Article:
Dr Know, "What makes healthcare topics so exciting?" I'm happy to make a few suggestions: MRSA, for example, is a matter of life and death. Medical costs are outrageous, compared to the rest of the post-industrial world, in no small measure because we have high rates of iatrogenic illness. Docs, particularly specialists, command incomes well in excess of most of their patients, and tend toward arrogance. Will those suffice as answer to your question?


In our Angel investing group we have seen several start-ups that address this problem with varying technological approaches. Like many things, it's difficult to get something new adopted and cost is often a barrier despite the fact that one MRSA infection could ultimately cost many times more than the equipment. The difference is that the insurance company pays the settlement while the hospital pays for the technology. It would be interesting to see if behaviors are different in hospitals associated with institutions that self-insure - if there are any.

Scott Falkner


I'll bet money you're also one of those people who bitches when "he" is always the generic pronoun.


Why do we always assume in this country that technology is the answer to the problem? Whether it's airline security or hospital staff handwashing (and I submit that nurses are a bigger problem than doctors because they are far more hands-on with hospitalized patients), we figure some whiz-bang electronic gizmo is going to solve the problem.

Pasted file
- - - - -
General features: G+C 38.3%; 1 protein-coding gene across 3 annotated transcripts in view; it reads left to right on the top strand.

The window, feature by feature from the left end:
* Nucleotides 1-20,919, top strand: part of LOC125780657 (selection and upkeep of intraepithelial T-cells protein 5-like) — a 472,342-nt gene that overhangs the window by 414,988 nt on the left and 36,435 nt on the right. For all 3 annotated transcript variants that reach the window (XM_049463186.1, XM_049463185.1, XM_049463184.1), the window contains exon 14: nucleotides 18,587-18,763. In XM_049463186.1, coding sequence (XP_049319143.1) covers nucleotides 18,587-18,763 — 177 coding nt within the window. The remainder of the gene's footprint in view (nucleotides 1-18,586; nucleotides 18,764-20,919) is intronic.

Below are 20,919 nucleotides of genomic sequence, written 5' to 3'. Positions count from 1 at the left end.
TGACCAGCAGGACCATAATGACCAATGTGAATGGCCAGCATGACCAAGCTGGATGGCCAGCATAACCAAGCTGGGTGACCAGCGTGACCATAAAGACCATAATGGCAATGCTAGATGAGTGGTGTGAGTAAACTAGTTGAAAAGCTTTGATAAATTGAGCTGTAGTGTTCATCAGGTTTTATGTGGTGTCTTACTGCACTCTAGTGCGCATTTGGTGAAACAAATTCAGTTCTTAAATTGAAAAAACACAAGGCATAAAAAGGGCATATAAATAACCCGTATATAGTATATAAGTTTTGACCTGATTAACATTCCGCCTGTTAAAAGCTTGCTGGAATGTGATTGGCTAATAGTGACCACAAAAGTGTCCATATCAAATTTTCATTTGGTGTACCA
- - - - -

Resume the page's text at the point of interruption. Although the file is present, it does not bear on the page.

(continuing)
This "solution" only reveals to the patient whether the doctor or nurse dispensed soap before entering the room, not whether he or she actually washed their hands adequately. It also puts the onus on the patient--who may well be groggy from anesthesia, meds, or severe illness, or blind, or colorblind, or intubated and unable to speak, or brain-injured and unable to communicate--to force the healthcare professionals who are taking care of them to do something as basic as wash their hands.

The onus needs to be on the doctors and nurses, not the patients. The problem is that doctors and nurses aren't washing their hands, not that patients aren't catching them. Ratting them out would only work for patients willing and able to force the issue, and only until hospital staff figured out how to beat the system anyway. The solution is to find out WHY doctors and nurses aren't washing their hands (time is one problem, skin breakdown is another) and address those issues.



OR...you could just put all the hand dispensers OUTSIDE the doors of each room and use the standard hallway cameras to ensure that every time medical staff enters (and/or exits) a room, they wash their hands.